Is Seawater a Mineral?

No, seawater is not a mineral, because it is not a solid, the molecules are not arranged in an orderly fashion, and its chemical composition is not consistent.

In the article that follows, we’ll explain the five characteristics a substance or material needs to have to qualify as a mineral, and how seawater fails to meet a few or even all of them.

Is Seawater a Mineral: The Five Characteristics of a Mineral Are…

Geologically speaking, a material must have the five following characteristics to be considered a mineral. We know that commercial products are often named “mineral” this or that.

We also know that legally some materials are called “minerals” though they do not pass the geological qualifications.

Geologically speaking, the answer to the following five questions must be a yes to be considered a mineral.

First, does the material form in nature without the involvement of humans, even though humans may also make the substance?

Second, is the material a solid?

Third, is the material inorganic?

Fourth, is the chemical composition of the substance consistent?

Fifth and finally, is the internal structure of the substance consistently orderly?

If the answer is no to any of these questions, then the material is not a mineral.

First, Does Seawater Exist in Nature Without the Involvement of Humans?

The answer to this question is yes, of course seawater exists in nature without human involvement. Humans could make seawater by mixing minerals into water if they wanted but in general, we don’t.

Second, Is Seawater a Solid?

The answer to this question is sometimes. Seawater could take a liquid form or a solid form. The water in the seawater could also move to the gaseous phase.

If seawater met the other criteria while it was in the solid form, it would qualify as a mineral, just as pure water does when it is in its ice phase.

But since seawater does not meet the other qualifications, it is not worthwhile to do much more arguing about solid seawater versus liquid seawater.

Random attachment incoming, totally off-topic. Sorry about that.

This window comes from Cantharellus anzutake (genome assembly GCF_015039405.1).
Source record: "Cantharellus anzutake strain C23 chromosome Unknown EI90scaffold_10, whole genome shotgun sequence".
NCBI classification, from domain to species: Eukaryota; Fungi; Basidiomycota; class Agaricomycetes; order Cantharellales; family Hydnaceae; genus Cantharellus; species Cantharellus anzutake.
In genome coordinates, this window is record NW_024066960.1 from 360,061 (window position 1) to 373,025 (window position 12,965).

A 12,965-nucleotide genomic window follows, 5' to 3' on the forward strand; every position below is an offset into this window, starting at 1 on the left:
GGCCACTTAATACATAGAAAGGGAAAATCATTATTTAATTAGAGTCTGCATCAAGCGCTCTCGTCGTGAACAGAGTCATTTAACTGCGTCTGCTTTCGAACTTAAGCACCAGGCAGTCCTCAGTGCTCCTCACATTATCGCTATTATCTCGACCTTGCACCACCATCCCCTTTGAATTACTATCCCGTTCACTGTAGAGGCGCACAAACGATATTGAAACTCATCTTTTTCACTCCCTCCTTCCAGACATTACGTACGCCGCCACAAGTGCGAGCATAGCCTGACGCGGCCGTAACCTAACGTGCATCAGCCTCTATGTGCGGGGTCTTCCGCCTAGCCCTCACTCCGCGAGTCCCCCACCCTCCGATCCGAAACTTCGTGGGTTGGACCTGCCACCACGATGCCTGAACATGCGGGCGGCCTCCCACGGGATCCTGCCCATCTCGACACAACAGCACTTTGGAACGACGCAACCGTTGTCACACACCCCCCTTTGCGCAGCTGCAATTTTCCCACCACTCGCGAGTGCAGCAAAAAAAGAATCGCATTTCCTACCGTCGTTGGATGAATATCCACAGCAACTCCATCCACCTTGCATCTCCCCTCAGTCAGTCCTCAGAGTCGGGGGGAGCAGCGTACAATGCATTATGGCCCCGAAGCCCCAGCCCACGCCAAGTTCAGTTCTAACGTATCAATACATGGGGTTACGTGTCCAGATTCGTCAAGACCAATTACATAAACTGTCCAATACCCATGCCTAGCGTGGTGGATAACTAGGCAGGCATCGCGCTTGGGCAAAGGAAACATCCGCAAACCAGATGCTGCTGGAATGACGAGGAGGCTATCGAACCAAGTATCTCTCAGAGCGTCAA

Third, is the Material Inorganic?

The answer to this question is no, seawater is not inorganic.

Here’s the thing with seawater. It is from the sea. It contains any number of elements, including but not limited to sodium, calcium, potassium, carbon, lithium, sulfur, and magnesium.

it also contains a lot of organic material as a result of being in contact with organic life forms such as water loving plants, animals, and fish.

To be considered organic, a substance must contain C-H (carbon to hydrogen) bonds.

We think that most of the seawater out there is inorganic, but that it does contain traces of organic materials.

This is why we think that seawater (if it were in solid form) would not qualify under this question.

Fourth, is the Chemical Composition of Seawater Consistent?

No, the chemical composition of seawater around the world is not consistent. While in a given area, perhaps for miles at a time, it might be.

But there are going to be areas around the world where seawater that is located near a deposit of some mineral is just going to naturally have more of that particular mineral in the water.

For example, some oceans are saltier than others. And there is less salt in the water as you get nearer to the equator and also to the north and south poles.

The chemical compositions are not consistent.

Compare seawater to gold as another example. If you take gold from anywhere in the world, gold is gold. it has an established chemical composition. If there is some impurity mixed in with the gold, the chemical composition of the gold does not change.

The chemical composition of the sample of gold would change to reflect the additional material, but the gold itself would not be any different.

Seawater, on the other hand, is water mixed with any number of elements and compounds. It changes when other elements or compounds are added.

And because the composition differs, seawater fails to meet this qualification.

Fifth, is the Internal Structure of Seawater Consistently Orderly?

No, the internal structure of seawater is not orderly. The molecules in seawater when it is a liquid move around, and are not orderly at all.

If the seawater were frozen, there would be organization. That being said, we cannot say for certain that the organization would be entirely orderly or consistent, as the material can and does contain any number of inorganic and organic materials.

The ice structure would be forming around these materials, which would have their own structures.

Given that ice seawater would be chemically different around the world, we don’t think that seawater would pass this qualification.

Seawater is a Mixture, Not a Mineral

Seawater is not a mineral. Instead, it is water full of any number of elements and compounds which retain their original characteristics and behaviors.

These materials are not chemically bonded to the water, and can be removed from the seawater. In fact, many companies do just that (mining minerals from seawater).

Curious about whether other common substances qualify as minerals, such as: steel, gravel, oyster shell, plastic, air, sugar, dirt, charcoal, glass, or gasoline? Or whether steam is a mixture?